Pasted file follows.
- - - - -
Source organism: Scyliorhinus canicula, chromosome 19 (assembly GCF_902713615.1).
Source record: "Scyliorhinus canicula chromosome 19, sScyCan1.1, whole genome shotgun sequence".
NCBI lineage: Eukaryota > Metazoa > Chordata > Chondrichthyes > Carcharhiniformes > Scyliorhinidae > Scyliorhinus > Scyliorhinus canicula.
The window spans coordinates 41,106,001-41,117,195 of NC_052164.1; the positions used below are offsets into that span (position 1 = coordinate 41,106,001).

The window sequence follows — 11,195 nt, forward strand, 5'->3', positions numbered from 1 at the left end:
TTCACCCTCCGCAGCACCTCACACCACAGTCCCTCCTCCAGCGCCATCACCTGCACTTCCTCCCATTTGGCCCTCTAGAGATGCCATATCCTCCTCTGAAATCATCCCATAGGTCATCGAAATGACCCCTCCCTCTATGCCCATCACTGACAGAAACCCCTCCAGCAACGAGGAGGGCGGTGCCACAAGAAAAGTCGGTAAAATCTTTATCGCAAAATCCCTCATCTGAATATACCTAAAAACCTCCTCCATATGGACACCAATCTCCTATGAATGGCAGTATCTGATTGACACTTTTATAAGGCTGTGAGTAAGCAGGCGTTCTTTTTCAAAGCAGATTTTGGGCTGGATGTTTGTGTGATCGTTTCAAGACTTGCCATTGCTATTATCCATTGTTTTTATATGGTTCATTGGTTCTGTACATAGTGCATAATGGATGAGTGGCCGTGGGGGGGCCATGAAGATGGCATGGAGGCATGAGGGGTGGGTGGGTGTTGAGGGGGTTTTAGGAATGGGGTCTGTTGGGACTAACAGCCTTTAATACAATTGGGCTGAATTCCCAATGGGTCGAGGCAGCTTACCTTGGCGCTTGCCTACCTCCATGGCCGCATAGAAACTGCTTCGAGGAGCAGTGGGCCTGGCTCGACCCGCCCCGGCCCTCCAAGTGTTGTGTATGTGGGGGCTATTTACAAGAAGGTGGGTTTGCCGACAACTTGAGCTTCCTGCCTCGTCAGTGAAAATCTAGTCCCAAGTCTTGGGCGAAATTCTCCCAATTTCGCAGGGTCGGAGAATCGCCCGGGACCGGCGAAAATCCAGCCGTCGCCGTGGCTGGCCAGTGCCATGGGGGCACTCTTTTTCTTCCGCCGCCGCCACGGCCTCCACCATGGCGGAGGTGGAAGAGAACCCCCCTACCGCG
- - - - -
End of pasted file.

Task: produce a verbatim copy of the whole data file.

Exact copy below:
Source organism: Scyliorhinus canicula, chromosome 19 (assembly GCF_902713615.1).
Source record: "Scyliorhinus canicula chromosome 19, sScyCan1.1, whole genome shotgun sequence".
NCBI lineage: Eukaryota > Metazoa > Chordata > Chondrichthyes > Carcharhiniformes > Scyliorhinidae > Scyliorhinus > Scyliorhinus canicula.
The window spans coordinates 41,106,001-41,117,195 of NC_052164.1; the positions used below are offsets into that span (position 1 = coordinate 41,106,001).

The window sequence follows — 11,195 nt, forward strand, 5'->3', positions numbered from 1 at the left end:
TTCACCCTCCGCAGCACCTCACACCACAGTCCCTCCTCCAGCGCCATCACCTGCACTTCCTCCCATTTGGCCCTCTAGAGATGCCATATCCTCCTCTGAAATCATCCCATAGGTCATCGAAATGACCCCTCCCTCTATGCCCATCACTGACAGAAACCCCTCCAGCAACGAGGAGGGCGGTGCCACAAGAAAAGTCGGTAAAATCTTTATCGCAAAATCCCTCATCTGAATATACCTAAAAACCTCCTCCATATGGACACCAATCTCCTATGAATGGCAGTATCTGATTGACACTTTTATAAGGCTGTGAGTAAGCAGGCGTTCTTTTTCAAAGCAGATTTTGGGCTGGATGTTTGTGTGATCGTTTCAAGACTTGCCATTGCTATTATCCATTGTTTTTATATGGTTCATTGGTTCTGTACATAGTGCATAATGGATGAGTGGCCGTGGGGGGGCCATGAAGATGGCATGGAGGCATGAGGGGTGGGTGGGTGTTGAGGGGGTTTTAGGAATGGGGTCTGTTGGGACTAACAGCCTTTAATACAATTGGGCTGAATTCCCAATGGGTCGAGGCAGCTTACCTTGGCGCTTGCCTACCTCCATGGCCGCATAGAAACTGCTTCGAGGAGCAGTGGGCCTGGCTCGACCCGCCCCGGCCCTCCAAGTGTTGTGTATGTGGGGGCTATTTACAAGAAGGTGGGTTTGCCGACAACTTGAGCTTCCTGCCTCGTCAGTGAAAATCTAGTCCCAAGTCTTGGGCGAAATTCTCCCAATTTCGCAGGGTCGGAGAATCGCCCGGGACCGGCGAAAATCCAGCCGTCGCCGTGGCTGGCCAGTGCCATGGGGGCACTCTTTTTCTTCCGCCGCCGCCACGGCCTCCACCATGGCGGAGGTGGAAGAGAACCCCCCTACCGCG